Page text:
975 ROMECONSTANTINE AND HIS SUCCESSORS.
Maximus; and when the triumphal arch was reared
commemorative of his victory, he was careful
to place thereon the statues of the old gods as
well as the emblems of the new faith.
After the alliance of Constantine and Licinius had been strengthened by a second
marriage, which made each of the two Augusti both the father-in-law and son-in-law of
the other, they attempted in vain to gain the
countenance of the aged Diocletian, still living
at Salona. Soon afterwards, in A. D. 313,
Licinius conducted a campaign against Maximian, whom he defeated in three battles, and
drove to suicide. The edict in favor of Christianity was posted on the walls of Nicomedia,
and the anti-pagan party throughout all Asia
Minor went over to the support of the Emperors of the West.
The wary and watchful Constantine was
touched with jealousy at the successes of Licinius. Affecting to believe that the latter
was fomenting a treasonable conspiracy against
himself, he came down out of Gaul with a select division of troops, and attempted to capture Licinius by a coup de main. When this
failed the two friends again pledged their
faith, which, strange to say, remained unbroken for the space of nine years.
To this epoch belong the great activities
of Constantine. He was indefatigable in promoting what he deemed to be the reforms demanded by the times. The bottom questions
which he had to confront were essentially religious. His great principle of action looked
to the union in one body of the Christian and
the pagan populations of the Empire.. In this
work he was soon confronted by what seemed
to be insuperable obstacles. Not only did the
Christians refuse to tolerate the doctrines of
paganism, but they themselves divided, into
sects and refused to be reconciled. The bishops who headed the various parties in the new
religion appealed to Constantine to settle their
disputes. The latter, in A. D. 314, convened
a council at Rome, and afterwards at Arles,
to which bodies were referred the conflicting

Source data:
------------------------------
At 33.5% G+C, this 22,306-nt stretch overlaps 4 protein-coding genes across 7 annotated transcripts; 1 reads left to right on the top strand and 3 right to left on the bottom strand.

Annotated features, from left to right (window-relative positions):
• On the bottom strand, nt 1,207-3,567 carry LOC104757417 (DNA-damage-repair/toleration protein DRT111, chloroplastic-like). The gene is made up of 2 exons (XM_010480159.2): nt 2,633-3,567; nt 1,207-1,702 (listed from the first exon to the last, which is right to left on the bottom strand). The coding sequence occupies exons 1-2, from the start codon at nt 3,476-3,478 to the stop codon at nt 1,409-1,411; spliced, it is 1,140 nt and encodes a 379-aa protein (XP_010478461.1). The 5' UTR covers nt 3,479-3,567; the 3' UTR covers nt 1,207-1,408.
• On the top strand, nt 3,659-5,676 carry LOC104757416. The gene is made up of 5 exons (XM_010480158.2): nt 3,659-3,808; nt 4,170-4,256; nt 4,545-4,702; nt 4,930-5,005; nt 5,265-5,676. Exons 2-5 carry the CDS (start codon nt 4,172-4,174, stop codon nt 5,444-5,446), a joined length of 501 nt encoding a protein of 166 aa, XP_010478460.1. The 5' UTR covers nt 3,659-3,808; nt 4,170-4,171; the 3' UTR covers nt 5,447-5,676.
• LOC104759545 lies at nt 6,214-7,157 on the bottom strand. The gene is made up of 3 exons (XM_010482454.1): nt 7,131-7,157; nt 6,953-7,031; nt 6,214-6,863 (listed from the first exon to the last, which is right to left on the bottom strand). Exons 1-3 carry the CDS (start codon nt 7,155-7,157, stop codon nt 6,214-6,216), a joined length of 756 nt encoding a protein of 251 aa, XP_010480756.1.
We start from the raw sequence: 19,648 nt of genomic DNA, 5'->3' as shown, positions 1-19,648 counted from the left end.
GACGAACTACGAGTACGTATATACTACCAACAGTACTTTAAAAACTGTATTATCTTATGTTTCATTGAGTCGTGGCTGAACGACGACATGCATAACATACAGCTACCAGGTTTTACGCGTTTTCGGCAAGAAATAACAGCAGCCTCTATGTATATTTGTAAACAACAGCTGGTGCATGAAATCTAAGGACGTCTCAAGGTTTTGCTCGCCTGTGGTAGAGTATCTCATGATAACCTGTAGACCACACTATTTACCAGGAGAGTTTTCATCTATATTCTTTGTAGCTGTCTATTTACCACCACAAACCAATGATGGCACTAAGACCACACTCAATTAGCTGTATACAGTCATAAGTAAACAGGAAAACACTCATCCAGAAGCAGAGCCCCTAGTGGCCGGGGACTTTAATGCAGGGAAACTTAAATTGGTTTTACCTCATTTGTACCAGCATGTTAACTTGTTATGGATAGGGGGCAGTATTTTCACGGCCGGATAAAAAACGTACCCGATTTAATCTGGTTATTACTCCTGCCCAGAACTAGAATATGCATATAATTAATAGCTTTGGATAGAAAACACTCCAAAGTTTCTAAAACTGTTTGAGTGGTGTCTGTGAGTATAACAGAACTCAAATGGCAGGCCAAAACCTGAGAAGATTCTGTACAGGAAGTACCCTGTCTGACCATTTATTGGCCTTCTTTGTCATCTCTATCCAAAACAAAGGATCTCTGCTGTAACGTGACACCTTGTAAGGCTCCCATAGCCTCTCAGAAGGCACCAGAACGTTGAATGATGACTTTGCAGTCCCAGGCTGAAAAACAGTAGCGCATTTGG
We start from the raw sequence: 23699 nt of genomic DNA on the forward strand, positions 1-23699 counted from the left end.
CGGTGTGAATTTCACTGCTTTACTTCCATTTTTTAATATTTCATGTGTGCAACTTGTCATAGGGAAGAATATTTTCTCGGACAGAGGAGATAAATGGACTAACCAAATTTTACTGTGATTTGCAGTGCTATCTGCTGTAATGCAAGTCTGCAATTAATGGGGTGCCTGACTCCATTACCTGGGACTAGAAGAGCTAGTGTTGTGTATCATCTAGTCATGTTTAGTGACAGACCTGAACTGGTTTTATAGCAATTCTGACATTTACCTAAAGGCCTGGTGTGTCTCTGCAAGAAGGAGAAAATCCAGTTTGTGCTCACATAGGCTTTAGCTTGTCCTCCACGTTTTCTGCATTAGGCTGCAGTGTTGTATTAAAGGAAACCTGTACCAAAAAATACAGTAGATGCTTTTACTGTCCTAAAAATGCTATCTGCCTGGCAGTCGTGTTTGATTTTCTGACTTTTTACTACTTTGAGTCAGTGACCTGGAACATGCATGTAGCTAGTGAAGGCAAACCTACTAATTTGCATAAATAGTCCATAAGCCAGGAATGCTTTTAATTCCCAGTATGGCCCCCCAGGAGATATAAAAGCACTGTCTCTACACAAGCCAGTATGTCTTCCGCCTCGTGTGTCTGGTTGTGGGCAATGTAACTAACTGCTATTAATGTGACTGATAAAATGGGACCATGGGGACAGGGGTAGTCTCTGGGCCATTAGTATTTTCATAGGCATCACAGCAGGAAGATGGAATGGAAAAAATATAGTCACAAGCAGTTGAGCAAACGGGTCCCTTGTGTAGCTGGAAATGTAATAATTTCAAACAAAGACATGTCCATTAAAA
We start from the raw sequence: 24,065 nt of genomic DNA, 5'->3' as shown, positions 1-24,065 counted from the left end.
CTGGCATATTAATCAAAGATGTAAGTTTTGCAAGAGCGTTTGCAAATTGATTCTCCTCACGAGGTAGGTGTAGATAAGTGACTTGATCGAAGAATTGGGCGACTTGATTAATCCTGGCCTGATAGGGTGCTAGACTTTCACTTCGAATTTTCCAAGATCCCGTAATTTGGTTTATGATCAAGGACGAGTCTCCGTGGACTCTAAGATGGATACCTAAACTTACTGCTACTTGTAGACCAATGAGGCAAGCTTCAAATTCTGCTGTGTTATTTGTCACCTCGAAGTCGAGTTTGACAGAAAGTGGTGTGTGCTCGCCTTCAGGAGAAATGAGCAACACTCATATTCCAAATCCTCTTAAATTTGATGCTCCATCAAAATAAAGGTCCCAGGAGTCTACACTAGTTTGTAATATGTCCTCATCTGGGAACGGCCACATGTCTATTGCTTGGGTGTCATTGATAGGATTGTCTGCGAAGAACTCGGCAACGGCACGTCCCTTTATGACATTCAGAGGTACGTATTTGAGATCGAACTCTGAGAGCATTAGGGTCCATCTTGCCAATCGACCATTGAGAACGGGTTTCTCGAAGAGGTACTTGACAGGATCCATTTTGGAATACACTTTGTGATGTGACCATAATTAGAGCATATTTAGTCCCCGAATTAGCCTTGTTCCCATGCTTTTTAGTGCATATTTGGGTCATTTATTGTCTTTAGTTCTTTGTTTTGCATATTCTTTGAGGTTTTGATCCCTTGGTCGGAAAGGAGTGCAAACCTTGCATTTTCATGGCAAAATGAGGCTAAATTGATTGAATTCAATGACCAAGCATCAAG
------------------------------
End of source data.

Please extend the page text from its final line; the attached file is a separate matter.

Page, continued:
doctrines and disputed discipline of the church.
A decision was rendered against the sect of
the Donatists, and they, having refused to accept the judgment which had been rendered,
were visited with the arm of secular power.
A persecution broke out, in which one body
of the Christians became the persecutors of
the other. The bloody bitterness of paganism
was paralleled by the intolerance born of fanaticism among the believers.
In matters of legislation, the reign of Constantine appears to a better advantage. So
many constitutional reforms were enacted as to
constitute an epoch in the history of Roman jurisprudence. At the same time the reformatory
movement was carried out in the army. This
dangerous and hitherto all-powerful body was
once more brought into subordination to civil
authority. The military forces of the Empire
were broken up into small divisions. The
legion was reduced to fifteen hundred men.
Slaves were accepted as recruits; and the
policy was adopted of officering the regiments
as far as practicable with barbarian commandersthis for the double purpose of securing
valor and discouraging political ambition in
As yet there was little appearance of any
definite religious convictions on the part of
Constantine. The legislation of the Emperor
shows in some of its parts the impress of the
Christian doctrine. In the year 321 a statute
was enacted forbidding ail secular employment
and civil procedures on Sunday, and to this
law was appended the notable exception that
the manumission of .a slave should be held
valid though performed on the first day of the
week. 'On that day, moreover, soldiers were
:permitted to leave the ranks to join the body
of worshipers. All these concessions, however,
to the principles and practices of Christianity
were granted by the Emperor rather with a
view to securing the religious solidarity of the
Empire than from any positive preference on
his part for the doctrines of the new faith.
Meanwhile Licinius in the East looked with
alarm and jealousy on the proceedings of his
colleague. Himself more of a pagan than a
Christian, and disliking the whole tendency
of consolidation which Constantine had so diligently fostered, he sought to undo the political and religious fabric which his colleague
was rearing around himself in the West. War
broke out between the rival Emperors in A. D.